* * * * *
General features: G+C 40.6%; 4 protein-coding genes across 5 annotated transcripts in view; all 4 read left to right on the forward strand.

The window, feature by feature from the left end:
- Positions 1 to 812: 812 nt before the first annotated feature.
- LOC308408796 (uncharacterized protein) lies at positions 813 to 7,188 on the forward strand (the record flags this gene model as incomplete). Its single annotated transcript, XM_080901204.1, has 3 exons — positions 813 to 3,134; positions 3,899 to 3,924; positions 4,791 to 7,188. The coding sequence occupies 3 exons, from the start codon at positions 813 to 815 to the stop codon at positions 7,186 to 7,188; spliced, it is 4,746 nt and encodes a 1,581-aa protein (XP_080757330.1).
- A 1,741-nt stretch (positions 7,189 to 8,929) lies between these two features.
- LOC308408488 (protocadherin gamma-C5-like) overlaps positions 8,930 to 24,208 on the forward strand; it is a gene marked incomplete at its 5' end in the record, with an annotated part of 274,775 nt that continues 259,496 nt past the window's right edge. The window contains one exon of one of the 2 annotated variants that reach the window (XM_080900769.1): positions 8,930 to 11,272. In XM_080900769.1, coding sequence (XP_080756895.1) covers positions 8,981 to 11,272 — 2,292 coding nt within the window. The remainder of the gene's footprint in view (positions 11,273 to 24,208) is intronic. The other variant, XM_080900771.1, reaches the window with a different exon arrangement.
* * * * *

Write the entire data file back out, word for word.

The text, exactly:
General features: G+C 40.6%; 4 protein-coding genes across 5 annotated transcripts in view; all 4 read left to right on the forward strand.

The window, feature by feature from the left end:
- Positions 1 to 812: 812 nt before the first annotated feature.
- LOC308408796 (uncharacterized protein) lies at positions 813 to 7,188 on the forward strand (the record flags this gene model as incomplete). Its single annotated transcript, XM_080901204.1, has 3 exons — positions 813 to 3,134; positions 3,899 to 3,924; positions 4,791 to 7,188. The coding sequence occupies 3 exons, from the start codon at positions 813 to 815 to the stop codon at positions 7,186 to 7,188; spliced, it is 4,746 nt and encodes a 1,581-aa protein (XP_080757330.1).
- A 1,741-nt stretch (positions 7,189 to 8,929) lies between these two features.
- LOC308408488 (protocadherin gamma-C5-like) overlaps positions 8,930 to 24,208 on the forward strand; it is a gene marked incomplete at its 5' end in the record, with an annotated part of 274,775 nt that continues 259,496 nt past the window's right edge. The window contains one exon of one of the 2 annotated variants that reach the window (XM_080900769.1): positions 8,930 to 11,272. In XM_080900769.1, coding sequence (XP_080756895.1) covers positions 8,981 to 11,272 — 2,292 coding nt within the window. The remainder of the gene's footprint in view (positions 11,273 to 24,208) is intronic. The other variant, XM_080900771.1, reaches the window with a different exon arrangement.